Over the years, the Central Intelligence Agency has released redacted versions of every President's Daily Brief from 1961 to 1977. They are, of course, available via the CIA website, but there are thousands of PDFs and tens of thousands of pages, so there's a lot to digest. David Priess wrote an excellent book about the CIA and CIA historians wrote a number of monographs, but I think it's fair to say that there is a lot more that could be learned about the role of the PDB in modern international politics.
As a publisher, I'm always thinking about "hooks" for series, and as I pondered "what was happening fifty years ago?" it occurred to me that it might be an interesting exercise to proceed through the PDBs one day at a time.
So ... watch my Twitter feed @fredzannarbor for daily comments about each PDB under the hashtag #PDB50 and check out Amazon, where I have provided conveniently bound and printed collections of the complete PDBs from fifty years ago. I have also provided a crowd-sourceable Google Drive version of each month's volume that can be edited to provide insight and context. We'll see how that goes!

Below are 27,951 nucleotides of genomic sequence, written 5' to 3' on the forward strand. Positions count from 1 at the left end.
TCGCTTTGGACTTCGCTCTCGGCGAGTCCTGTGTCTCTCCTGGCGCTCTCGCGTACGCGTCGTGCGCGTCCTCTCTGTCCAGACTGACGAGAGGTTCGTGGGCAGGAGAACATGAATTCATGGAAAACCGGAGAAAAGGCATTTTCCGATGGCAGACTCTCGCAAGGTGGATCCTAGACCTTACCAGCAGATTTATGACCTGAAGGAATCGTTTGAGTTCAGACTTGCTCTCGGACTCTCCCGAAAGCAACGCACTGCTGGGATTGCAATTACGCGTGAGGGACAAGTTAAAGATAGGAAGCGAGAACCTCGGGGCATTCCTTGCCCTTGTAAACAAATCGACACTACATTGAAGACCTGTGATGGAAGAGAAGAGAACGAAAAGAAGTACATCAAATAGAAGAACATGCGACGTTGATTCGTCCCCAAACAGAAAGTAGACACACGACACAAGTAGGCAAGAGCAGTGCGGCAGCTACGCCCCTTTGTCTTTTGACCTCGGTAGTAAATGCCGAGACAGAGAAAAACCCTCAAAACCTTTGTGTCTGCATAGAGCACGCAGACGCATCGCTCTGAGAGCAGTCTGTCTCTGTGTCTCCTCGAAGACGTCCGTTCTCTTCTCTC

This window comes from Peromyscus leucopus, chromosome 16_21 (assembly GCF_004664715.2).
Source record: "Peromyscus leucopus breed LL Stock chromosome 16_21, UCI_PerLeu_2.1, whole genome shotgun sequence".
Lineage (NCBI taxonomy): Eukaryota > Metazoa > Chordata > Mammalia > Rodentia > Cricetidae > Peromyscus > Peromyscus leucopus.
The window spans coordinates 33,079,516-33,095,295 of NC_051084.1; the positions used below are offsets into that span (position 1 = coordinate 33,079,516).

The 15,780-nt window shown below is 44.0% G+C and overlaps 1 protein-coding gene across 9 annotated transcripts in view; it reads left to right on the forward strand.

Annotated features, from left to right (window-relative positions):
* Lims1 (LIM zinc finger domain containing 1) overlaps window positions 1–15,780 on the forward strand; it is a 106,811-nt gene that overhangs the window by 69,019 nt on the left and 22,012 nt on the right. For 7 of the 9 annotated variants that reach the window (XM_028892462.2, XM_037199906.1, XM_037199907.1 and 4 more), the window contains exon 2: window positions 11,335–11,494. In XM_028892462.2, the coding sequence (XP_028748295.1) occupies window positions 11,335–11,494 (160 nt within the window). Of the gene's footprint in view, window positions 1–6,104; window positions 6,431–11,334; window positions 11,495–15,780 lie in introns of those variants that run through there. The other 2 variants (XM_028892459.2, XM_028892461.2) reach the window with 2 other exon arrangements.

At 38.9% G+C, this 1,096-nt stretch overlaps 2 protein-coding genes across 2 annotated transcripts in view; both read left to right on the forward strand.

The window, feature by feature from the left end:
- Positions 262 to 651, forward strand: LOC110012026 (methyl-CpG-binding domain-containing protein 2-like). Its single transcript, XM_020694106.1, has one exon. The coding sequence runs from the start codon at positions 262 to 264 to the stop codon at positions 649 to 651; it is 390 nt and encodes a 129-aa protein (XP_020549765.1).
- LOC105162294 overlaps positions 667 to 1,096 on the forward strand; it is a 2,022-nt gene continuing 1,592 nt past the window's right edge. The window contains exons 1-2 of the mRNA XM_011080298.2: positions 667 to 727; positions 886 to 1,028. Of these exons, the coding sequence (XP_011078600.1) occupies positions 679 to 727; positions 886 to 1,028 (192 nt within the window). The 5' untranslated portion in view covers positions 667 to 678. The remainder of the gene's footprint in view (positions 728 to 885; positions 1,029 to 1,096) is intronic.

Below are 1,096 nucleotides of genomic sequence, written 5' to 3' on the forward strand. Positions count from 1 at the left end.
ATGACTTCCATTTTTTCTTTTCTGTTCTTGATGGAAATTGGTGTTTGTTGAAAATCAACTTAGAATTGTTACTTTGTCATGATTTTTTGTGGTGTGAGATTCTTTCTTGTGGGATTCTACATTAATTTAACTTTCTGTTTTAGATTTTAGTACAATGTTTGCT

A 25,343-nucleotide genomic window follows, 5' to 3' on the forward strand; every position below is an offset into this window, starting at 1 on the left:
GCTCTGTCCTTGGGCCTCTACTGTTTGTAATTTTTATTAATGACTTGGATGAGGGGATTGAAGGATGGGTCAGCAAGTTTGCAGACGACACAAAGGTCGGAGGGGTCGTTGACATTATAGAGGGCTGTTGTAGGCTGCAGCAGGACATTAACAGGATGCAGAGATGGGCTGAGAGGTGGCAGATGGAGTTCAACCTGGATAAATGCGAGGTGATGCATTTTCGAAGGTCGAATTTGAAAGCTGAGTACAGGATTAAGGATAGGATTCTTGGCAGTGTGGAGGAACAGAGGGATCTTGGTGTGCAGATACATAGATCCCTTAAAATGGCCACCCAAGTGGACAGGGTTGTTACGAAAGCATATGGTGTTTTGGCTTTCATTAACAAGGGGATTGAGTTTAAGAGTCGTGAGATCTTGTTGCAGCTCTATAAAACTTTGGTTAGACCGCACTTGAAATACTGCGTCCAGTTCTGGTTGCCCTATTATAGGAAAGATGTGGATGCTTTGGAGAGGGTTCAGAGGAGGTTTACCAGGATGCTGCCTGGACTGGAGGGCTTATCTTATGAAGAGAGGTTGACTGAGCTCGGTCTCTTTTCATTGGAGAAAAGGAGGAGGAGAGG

|January 1971||Amazon pb, Amazon hc||Google Drive|
|February 1971||Amazon pb||to come|
Here is the PDB cover page for for January 1, 1971.
President Richard Nixon was confronted with a complex world situation that was in many ways even more dangerous than the one we inhabit today. Perhaps what jumps out the most from this page is that the US was at war in three Southeast Asian countries – Vietnam, Cambodia, and Laos. The remainder of the PDB includes several pages of maps and war details.
The focus shifts on January 2 to China.
This is quite fascinating IMHO because it reads as if attention is being drawn to the opportunity to improve relations with China. What was the dynamic between Kissinger, Nixon, and the CIA leading up to Nixon's visit to China?